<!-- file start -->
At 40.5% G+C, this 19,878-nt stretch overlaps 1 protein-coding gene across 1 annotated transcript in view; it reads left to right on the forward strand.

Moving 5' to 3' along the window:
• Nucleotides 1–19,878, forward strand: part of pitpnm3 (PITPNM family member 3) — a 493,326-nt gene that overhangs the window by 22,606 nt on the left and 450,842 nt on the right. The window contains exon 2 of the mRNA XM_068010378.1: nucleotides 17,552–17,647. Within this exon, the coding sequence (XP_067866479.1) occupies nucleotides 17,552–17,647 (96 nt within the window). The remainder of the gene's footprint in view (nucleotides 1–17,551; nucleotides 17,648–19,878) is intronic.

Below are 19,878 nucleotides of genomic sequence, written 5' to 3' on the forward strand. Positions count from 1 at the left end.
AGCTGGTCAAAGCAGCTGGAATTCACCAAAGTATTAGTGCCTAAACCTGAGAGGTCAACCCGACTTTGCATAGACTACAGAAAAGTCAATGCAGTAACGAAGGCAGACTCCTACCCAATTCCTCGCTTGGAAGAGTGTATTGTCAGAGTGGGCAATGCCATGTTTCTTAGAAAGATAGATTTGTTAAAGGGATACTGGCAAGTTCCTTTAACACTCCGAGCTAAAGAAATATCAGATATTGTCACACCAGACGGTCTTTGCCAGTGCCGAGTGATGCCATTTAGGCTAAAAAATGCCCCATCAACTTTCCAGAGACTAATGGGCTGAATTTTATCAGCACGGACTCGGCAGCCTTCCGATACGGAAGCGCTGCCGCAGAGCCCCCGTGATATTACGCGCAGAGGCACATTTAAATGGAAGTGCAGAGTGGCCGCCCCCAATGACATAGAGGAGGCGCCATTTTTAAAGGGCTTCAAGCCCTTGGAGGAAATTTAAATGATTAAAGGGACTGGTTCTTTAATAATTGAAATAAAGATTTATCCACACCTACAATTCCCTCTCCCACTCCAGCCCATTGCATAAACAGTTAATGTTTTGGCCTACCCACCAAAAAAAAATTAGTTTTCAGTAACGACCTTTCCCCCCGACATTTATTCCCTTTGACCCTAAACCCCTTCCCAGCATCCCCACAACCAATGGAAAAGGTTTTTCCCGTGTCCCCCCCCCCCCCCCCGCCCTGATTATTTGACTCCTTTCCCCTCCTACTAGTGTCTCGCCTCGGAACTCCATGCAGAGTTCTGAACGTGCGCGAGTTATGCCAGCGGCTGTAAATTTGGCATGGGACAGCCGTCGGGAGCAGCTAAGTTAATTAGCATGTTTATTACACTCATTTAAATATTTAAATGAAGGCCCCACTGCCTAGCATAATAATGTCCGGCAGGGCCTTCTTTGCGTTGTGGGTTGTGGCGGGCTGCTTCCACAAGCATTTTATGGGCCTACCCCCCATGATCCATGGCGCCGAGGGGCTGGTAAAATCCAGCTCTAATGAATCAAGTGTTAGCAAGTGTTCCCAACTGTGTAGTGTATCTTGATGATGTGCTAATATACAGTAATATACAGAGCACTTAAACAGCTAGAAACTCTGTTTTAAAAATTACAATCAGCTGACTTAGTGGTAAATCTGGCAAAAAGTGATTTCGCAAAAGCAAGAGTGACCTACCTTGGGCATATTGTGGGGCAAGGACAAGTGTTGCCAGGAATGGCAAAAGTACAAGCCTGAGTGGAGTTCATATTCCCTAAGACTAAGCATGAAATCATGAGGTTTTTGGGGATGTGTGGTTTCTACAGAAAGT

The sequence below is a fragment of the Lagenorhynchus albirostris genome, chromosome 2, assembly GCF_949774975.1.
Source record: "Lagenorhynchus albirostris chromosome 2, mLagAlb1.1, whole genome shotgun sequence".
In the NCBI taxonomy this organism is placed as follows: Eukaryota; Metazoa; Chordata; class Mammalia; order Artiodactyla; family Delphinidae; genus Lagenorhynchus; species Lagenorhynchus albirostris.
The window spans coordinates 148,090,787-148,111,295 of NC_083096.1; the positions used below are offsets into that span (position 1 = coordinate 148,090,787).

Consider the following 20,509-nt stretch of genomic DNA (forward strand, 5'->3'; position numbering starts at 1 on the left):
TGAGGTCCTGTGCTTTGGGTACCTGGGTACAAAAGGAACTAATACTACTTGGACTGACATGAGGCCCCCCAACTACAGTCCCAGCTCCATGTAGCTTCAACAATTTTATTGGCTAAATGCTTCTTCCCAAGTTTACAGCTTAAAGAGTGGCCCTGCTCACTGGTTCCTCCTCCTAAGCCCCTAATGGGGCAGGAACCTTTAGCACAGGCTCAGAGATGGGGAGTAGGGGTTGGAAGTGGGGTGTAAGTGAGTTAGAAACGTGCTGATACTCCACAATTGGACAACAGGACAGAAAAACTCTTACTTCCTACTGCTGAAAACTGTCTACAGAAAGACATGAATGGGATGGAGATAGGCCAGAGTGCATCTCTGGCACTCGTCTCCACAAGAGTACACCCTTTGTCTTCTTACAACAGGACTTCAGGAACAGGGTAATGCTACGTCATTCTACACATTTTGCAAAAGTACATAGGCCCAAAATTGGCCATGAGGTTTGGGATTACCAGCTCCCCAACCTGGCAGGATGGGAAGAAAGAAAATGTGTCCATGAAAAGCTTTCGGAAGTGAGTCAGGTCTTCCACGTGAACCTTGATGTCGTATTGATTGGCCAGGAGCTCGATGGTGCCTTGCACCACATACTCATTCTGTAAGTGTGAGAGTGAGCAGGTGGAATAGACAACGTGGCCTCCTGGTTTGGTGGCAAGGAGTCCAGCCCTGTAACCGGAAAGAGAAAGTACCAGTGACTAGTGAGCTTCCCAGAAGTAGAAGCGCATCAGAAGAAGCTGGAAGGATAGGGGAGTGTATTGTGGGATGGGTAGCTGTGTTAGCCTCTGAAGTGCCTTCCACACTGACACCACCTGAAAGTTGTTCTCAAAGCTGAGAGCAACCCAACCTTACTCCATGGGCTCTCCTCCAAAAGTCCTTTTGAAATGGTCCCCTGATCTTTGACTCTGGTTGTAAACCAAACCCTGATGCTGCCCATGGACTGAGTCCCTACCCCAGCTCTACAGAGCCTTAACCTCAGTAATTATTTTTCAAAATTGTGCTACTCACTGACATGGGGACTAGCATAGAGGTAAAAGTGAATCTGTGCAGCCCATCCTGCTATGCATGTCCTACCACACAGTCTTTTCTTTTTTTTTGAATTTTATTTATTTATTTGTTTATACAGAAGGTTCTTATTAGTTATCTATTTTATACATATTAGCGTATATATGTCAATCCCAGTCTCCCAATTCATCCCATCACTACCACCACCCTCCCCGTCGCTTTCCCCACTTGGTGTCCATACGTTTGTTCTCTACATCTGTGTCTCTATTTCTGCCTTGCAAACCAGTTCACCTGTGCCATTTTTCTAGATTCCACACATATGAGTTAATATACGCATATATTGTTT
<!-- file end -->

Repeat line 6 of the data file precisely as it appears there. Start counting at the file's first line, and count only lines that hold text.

The sequence below is a fragment of the Lagenorhynchus albirostris genome, chromosome 2, assembly GCF_949774975.1.